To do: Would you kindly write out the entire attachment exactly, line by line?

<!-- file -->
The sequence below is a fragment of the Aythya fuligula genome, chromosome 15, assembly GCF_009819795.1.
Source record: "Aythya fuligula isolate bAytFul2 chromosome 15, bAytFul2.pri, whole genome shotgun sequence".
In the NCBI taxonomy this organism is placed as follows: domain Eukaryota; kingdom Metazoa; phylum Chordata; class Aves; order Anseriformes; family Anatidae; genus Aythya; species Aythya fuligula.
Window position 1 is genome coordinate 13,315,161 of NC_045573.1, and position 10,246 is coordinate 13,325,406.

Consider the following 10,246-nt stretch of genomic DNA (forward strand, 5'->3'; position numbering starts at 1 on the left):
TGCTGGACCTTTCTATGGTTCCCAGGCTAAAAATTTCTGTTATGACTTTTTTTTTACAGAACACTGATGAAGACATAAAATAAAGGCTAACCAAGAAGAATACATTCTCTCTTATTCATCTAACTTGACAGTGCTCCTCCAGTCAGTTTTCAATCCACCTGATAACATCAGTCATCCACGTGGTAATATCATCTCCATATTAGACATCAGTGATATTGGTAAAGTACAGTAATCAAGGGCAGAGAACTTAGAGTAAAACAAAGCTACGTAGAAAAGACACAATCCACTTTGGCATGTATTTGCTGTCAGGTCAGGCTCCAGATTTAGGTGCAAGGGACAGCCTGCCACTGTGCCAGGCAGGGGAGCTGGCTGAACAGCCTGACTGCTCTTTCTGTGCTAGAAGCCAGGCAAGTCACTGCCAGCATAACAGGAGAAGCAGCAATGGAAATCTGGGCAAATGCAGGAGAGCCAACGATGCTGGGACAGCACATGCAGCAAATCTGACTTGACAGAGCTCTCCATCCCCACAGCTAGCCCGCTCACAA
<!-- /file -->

The sequence below is a fragment of the Aythya fuligula genome, chromosome 15, assembly GCF_009819795.1.
Source record: "Aythya fuligula isolate bAytFul2 chromosome 15, bAytFul2.pri, whole genome shotgun sequence".
In the NCBI taxonomy this organism is placed as follows: domain Eukaryota; kingdom Metazoa; phylum Chordata; class Aves; order Anseriformes; family Anatidae; genus Aythya; species Aythya fuligula.
Window position 1 is genome coordinate 13,315,161 of NC_045573.1, and position 10,246 is coordinate 13,325,406.

Consider the following 10,246-nt stretch of genomic DNA (forward strand, 5'->3'; position numbering starts at 1 on the left):
TGCTGGACCTTTCTATGGTTCCCAGGCTAAAAATTTCTGTTATGACTTTTTTTTTACAGAACACTGATGAAGACATAAAATAAAGGCTAACCAAGAAGAATACATTCTCTCTTATTCATCTAACTTGACAGTGCTCCTCCAGTCAGTTTTCAATCCACCTGATAACATCAGTCATCCACGTGGTAATATCATCTCCATATTAGACATCAGTGATATTGGTAAAGTACAGTAATCAAGGGCAGAGAACTTAGAGTAAAACAAAGCTACGTAGAAAAGACACAATCCACTTTGGCATGTATTTGCTGTCAGGTCAGGCTCCAGATTTAGGTGCAAGGGACAGCCTGCCACTGTGCCAGGCAGGGGAGCTGGCTGAACAGCCTGACTGCTCTTTCTGTGCTAGAAGCCAGGCAAGTCACTGCCAGCATAACAGGAGAAGCAGCAATGGAAATCTGGGCAAATGCAGGAGAGCCAACGATGCTGGGACAGCACATGCAGCAAATCTGACTTGACAGAGCTCTCCATCCCCACAGCTAGCCCGCTCACAA